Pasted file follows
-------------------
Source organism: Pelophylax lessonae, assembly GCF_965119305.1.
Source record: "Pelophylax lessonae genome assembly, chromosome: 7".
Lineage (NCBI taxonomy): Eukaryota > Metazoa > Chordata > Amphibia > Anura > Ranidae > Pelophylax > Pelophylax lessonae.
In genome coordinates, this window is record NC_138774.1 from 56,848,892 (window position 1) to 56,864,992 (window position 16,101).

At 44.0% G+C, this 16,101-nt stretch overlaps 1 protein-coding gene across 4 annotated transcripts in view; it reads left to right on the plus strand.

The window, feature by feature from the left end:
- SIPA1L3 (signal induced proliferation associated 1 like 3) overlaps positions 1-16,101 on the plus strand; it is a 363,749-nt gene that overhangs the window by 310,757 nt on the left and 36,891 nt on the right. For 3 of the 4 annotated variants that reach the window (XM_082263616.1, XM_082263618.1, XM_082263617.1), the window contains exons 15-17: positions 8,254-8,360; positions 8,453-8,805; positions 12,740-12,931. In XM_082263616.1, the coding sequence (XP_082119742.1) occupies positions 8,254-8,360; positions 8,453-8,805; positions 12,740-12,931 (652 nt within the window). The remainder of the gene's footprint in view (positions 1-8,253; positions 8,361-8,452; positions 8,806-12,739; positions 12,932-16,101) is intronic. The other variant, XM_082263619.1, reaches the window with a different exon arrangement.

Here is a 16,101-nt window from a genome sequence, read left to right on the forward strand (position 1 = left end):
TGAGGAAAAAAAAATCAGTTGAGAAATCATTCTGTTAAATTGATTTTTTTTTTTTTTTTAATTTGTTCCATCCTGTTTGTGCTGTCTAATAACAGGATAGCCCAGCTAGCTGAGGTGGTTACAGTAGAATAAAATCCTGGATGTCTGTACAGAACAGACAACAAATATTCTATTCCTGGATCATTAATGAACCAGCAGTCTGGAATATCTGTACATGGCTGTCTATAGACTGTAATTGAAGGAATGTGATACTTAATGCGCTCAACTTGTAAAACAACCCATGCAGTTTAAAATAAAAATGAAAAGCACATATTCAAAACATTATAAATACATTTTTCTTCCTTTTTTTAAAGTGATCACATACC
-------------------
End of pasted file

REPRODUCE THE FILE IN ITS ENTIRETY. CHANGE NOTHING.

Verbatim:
Source organism: Pelophylax lessonae, assembly GCF_965119305.1.
Source record: "Pelophylax lessonae genome assembly, chromosome: 7".
Lineage (NCBI taxonomy): Eukaryota > Metazoa > Chordata > Amphibia > Anura > Ranidae > Pelophylax > Pelophylax lessonae.
In genome coordinates, this window is record NC_138774.1 from 56,848,892 (window position 1) to 56,864,992 (window position 16,101).

At 44.0% G+C, this 16,101-nt stretch overlaps 1 protein-coding gene across 4 annotated transcripts in view; it reads left to right on the plus strand.

The window, feature by feature from the left end:
- SIPA1L3 (signal induced proliferation associated 1 like 3) overlaps positions 1-16,101 on the plus strand; it is a 363,749-nt gene that overhangs the window by 310,757 nt on the left and 36,891 nt on the right. For 3 of the 4 annotated variants that reach the window (XM_082263616.1, XM_082263618.1, XM_082263617.1), the window contains exons 15-17: positions 8,254-8,360; positions 8,453-8,805; positions 12,740-12,931. In XM_082263616.1, the coding sequence (XP_082119742.1) occupies positions 8,254-8,360; positions 8,453-8,805; positions 12,740-12,931 (652 nt within the window). The remainder of the gene's footprint in view (positions 1-8,253; positions 8,361-8,452; positions 8,806-12,739; positions 12,932-16,101) is intronic. The other variant, XM_082263619.1, reaches the window with a different exon arrangement.

Here is a 16,101-nt window from a genome sequence, read left to right on the forward strand (position 1 = left end):
TGAGGAAAAAAAAATCAGTTGAGAAATCATTCTGTTAAATTGATTTTTTTTTTTTTTTTAATTTGTTCCATCCTGTTTGTGCTGTCTAATAACAGGATAGCCCAGCTAGCTGAGGTGGTTACAGTAGAATAAAATCCTGGATGTCTGTACAGAACAGACAACAAATATTCTATTCCTGGATCATTAATGAACCAGCAGTCTGGAATATCTGTACATGGCTGTCTATAGACTGTAATTGAAGGAATGTGATACTTAATGCGCTCAACTTGTAAAACAACCCATGCAGTTTAAAATAAAAATGAAAAGCACATATTCAAAACATTATAAATACATTTTTCTTCCTTTTTTTAAAGTGATCACATACC